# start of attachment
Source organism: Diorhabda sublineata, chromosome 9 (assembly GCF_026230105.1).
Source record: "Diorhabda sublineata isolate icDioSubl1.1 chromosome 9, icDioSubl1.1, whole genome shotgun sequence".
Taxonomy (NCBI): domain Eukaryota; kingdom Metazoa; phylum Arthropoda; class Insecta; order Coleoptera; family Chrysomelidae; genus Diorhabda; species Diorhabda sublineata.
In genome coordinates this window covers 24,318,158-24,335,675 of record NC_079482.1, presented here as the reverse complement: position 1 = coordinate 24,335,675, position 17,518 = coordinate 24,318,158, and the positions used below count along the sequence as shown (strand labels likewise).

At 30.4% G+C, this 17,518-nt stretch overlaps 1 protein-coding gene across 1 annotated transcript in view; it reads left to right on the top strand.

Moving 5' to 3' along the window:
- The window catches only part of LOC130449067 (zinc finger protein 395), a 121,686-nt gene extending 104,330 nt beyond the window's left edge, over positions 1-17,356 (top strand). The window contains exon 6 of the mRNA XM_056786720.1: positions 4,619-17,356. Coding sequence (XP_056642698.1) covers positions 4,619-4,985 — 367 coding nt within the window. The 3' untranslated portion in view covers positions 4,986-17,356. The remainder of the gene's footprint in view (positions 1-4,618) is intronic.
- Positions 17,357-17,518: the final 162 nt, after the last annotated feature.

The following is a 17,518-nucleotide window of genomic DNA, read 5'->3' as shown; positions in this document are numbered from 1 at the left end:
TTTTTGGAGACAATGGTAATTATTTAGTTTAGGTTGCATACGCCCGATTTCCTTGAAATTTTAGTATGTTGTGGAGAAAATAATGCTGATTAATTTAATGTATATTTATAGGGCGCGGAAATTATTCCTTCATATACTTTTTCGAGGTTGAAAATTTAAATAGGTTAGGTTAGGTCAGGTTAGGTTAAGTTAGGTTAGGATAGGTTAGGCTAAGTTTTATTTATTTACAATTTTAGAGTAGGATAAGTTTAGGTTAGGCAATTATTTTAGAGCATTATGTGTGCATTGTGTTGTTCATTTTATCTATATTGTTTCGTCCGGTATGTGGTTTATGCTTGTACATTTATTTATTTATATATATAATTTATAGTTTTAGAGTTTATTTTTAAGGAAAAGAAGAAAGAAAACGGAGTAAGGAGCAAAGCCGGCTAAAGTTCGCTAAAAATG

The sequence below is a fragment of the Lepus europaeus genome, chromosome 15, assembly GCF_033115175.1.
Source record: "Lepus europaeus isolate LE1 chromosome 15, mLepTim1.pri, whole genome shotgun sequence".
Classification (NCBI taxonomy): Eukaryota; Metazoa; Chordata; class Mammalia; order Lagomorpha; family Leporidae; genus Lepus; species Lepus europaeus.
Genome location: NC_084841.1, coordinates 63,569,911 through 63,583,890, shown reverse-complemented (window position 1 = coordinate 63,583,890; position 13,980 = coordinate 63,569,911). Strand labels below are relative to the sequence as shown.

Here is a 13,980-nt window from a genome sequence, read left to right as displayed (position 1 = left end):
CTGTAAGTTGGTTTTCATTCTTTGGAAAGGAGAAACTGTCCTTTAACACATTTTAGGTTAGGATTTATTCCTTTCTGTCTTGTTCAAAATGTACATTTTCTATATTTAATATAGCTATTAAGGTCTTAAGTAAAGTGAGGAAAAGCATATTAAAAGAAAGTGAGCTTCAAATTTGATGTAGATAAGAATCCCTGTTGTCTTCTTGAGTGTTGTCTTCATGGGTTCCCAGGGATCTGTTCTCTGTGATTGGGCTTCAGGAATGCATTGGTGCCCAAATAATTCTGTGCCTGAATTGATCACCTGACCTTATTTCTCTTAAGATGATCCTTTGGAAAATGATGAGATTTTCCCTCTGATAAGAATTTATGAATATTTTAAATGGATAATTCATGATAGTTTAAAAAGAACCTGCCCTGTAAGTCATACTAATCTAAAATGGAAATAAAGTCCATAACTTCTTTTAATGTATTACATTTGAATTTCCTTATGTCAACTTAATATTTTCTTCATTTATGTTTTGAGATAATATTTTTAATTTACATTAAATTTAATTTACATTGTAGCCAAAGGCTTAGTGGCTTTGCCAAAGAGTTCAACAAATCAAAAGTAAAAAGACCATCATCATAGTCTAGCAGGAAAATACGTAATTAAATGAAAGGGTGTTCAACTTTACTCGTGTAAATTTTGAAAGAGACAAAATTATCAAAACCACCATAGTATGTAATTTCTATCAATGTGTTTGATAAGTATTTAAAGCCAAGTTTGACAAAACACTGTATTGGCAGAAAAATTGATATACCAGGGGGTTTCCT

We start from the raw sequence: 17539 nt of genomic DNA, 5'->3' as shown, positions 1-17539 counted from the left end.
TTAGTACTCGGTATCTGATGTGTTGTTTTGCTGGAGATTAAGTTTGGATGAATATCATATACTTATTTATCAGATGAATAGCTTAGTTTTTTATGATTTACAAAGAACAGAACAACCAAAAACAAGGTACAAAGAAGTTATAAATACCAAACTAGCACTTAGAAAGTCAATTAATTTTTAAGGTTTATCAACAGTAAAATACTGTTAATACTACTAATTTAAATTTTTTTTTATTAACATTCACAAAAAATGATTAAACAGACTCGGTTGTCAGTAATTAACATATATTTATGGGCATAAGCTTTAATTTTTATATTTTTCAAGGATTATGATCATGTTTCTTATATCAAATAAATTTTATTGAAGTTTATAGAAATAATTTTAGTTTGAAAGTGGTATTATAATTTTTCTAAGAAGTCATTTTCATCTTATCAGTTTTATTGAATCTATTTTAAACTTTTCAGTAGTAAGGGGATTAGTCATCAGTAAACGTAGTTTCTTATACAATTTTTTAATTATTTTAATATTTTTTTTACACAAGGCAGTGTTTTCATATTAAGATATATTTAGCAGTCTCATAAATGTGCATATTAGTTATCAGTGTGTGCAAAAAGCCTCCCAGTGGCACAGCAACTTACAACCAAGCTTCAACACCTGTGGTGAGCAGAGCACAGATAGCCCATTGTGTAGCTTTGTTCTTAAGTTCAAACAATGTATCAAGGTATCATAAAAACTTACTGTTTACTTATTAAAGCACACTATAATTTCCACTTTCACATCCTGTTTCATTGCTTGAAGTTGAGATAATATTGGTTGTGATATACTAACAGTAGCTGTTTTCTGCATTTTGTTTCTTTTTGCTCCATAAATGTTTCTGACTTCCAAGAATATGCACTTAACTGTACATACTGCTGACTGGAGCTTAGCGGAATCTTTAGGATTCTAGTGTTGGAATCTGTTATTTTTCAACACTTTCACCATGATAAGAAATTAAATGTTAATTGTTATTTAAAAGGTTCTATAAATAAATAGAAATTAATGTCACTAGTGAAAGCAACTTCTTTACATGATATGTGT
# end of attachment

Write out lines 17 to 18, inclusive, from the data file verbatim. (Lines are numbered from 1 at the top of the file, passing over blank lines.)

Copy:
We start from the raw sequence: 17539 nt of genomic DNA, 5'->3' as shown, positions 1-17539 counted from the left end.
TTAGTACTCGGTATCTGATGTGTTGTTTTGCTGGAGATTAAGTTTGGATGAATATCATATACTTATTTATCAGATGAATAGCTTAGTTTTTTATGATTTACAAAGAACAGAACAACCAAAAACAAGGTACAAAGAAGTTATAAATACCAAACTAGCACTTAGAAAGTCAATTAATTTTTAAGGTTTATCAACAGTAAAATACTGTTAATACTACTAATTTAAATTTTTTTTTATTAACATTCACAAAAAATGATTAAACAGACTCGGTTGTCAGTAATTAACATATATTTATGGGCATAAGCTTTAATTTTTATATTTTTCAAGGATTATGATCATGTTTCTTATATCAAATAAATTTTATTGAAGTTTATAGAAATAATTTTAGTTTGAAAGTGGTATTATAATTTTTCTAAGAAGTCATTTTCATCTTATCAGTTTTATTGAATCTATTTTAAACTTTTCAGTAGTAAGGGGATTAGTCATCAGTAAACGTAGTTTCTTATACAATTTTTTAATTATTTTAATATTTTTTTTACACAAGGCAGTGTTTTCATATTAAGATATATTTAGCAGTCTCATAAATGTGCATATTAGTTATCAGTGTGTGCAAAAAGCCTCCCAGTGGCACAGCAACTTACAACCAAGCTTCAACACCTGTGGTGAGCAGAGCACAGATAGCCCATTGTGTAGCTTTGTTCTTAAGTTCAAACAATGTATCAAGGTATCATAAAAACTTACTGTTTACTTATTAAAGCACACTATAATTTCCACTTTCACATCCTGTTTCATTGCTTGAAGTTGAGATAATATTGGTTGTGATATACTAACAGTAGCTGTTTTCTGCATTTTGTTTCTTTTTGCTCCATAAATGTTTCTGACTTCCAAGAATATGCACTTAACTGTACATACTGCTGACTGGAGCTTAGCGGAATCTTTAGGATTCTAGTGTTGGAATCTGTTATTTTTCAACACTTTCACCATGATAAGAAATTAAATGTTAATTGTTATTTAAAAGGTTCTATAAATAAATAGAAATTAATGTCACTAGTGAAAGCAACTTCTTTACATGATATGTGT